Danielle Davis, CP – Immediate Past Chair: Danielle is a certified paralegal with Strong & Hanni where she works in insurance defense litigation. She has worked as a paralegal for twenty years with experience in insurance defense, personal injury, bankruptcy, construction law, adoption, collections, and family law. She received her paralegal certificate from Westminster College. Danielle was Chair of the Paralegal Division in 2005-2006 and 2011-2012. She has served as a Director-at-Large and an ex-officio member of the Division. She has served on the Bar Journal Committee, Governmental Relations Committee, and Licensing Committee and served as an ex-officio member of the Bar Commission of the Utah State Bar. She is a former President, Education Chair, Parliamentarian, and Newsletter Editor for the Legal Assistants Association of Utah (LAAU) and is a member of the National Association of Legal Assistants (NALA).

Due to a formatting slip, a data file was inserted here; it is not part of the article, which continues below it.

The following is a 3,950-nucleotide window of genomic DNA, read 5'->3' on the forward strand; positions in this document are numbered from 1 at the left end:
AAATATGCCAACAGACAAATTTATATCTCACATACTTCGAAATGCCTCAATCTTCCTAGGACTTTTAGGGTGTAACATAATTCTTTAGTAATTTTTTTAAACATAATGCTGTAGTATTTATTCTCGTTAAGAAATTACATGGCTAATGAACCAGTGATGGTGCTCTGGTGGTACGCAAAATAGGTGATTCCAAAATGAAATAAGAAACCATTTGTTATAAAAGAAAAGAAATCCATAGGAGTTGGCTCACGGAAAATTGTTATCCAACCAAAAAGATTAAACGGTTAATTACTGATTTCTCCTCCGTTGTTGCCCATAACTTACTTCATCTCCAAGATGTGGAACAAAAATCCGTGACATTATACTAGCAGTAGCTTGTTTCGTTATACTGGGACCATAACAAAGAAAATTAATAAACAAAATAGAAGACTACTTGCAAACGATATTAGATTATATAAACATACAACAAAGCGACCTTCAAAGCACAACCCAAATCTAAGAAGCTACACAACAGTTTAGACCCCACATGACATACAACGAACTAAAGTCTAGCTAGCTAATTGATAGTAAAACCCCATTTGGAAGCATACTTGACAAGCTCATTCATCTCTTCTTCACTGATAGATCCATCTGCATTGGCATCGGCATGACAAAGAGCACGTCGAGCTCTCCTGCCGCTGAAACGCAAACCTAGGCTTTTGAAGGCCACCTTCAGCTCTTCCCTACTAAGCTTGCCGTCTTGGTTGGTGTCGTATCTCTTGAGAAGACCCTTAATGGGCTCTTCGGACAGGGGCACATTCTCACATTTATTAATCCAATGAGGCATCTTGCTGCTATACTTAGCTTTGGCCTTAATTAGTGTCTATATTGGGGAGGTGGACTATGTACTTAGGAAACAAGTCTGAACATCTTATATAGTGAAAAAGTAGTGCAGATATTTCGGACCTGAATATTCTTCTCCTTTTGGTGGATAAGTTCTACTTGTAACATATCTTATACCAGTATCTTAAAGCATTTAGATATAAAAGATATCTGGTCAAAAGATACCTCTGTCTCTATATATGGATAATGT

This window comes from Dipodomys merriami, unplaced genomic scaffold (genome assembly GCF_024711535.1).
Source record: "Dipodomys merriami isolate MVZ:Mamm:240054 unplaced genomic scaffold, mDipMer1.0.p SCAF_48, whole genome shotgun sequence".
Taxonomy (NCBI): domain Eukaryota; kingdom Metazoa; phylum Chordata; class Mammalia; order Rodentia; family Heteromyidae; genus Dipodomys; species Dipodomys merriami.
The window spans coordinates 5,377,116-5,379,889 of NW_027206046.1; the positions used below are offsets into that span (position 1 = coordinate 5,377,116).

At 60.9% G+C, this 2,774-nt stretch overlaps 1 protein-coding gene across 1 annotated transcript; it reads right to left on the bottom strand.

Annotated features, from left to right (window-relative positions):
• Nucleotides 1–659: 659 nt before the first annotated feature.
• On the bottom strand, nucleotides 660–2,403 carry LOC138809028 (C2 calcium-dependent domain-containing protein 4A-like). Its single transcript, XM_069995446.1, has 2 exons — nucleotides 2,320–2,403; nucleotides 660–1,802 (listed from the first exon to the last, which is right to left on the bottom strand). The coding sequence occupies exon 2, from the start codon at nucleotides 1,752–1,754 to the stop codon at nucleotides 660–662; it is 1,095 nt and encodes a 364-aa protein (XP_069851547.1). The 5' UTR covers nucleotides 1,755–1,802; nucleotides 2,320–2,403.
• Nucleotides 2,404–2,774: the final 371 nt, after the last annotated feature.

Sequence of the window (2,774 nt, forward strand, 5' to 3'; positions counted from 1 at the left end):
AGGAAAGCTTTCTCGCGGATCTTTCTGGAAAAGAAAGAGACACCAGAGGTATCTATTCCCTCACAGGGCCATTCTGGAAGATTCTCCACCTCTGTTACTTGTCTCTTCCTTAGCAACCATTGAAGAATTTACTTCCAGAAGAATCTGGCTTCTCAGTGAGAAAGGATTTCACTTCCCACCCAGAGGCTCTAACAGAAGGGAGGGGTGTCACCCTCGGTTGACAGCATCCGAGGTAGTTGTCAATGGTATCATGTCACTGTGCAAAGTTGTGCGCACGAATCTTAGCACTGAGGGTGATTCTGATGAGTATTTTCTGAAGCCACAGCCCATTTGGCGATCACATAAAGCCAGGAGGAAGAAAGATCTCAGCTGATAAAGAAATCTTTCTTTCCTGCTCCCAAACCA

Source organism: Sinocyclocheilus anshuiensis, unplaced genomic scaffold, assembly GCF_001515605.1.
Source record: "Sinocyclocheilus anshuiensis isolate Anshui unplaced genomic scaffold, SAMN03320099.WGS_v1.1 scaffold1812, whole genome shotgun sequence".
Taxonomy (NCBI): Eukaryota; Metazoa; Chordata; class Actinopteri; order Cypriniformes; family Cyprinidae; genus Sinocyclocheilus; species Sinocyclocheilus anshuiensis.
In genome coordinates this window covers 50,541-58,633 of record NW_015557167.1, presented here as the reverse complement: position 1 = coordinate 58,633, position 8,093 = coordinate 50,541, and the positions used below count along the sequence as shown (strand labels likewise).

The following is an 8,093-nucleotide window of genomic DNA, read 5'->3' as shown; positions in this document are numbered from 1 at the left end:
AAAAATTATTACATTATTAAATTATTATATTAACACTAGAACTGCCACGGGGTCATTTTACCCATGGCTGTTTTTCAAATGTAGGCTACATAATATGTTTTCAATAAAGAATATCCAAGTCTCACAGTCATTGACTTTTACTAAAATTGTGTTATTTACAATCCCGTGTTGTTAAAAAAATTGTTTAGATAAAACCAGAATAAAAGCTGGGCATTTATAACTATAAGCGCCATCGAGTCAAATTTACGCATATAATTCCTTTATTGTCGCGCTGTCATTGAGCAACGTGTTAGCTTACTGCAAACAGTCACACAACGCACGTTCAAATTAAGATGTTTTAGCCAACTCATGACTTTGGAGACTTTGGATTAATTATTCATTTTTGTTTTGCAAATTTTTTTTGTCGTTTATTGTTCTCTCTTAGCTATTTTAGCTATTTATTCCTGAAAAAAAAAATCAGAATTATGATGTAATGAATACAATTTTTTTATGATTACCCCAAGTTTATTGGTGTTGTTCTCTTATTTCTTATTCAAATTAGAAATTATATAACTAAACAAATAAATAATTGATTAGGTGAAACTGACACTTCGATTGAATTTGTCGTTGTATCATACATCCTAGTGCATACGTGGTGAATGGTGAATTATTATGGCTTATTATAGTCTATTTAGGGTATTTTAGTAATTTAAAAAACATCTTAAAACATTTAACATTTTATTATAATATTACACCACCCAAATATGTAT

Director at Large – Heather Allen: is a Paralegal at Ray Quinney & Nebeker. She has been with RQN since August 2010 and prior to that she was a paralegal at Snell & Wilmer since 2005. Heather works in product liability, personal injury/wrongful death actions, both defense and plaintiff. She graduated from Utah Valley University with a Bachelor’s Degree in Paralegal Studies and a minor in Psychology. She is also involved in the community as a volunteer at Intermountain Medical Center in Murray for the parent support group associated with the Neonatal Intensive Care Unit.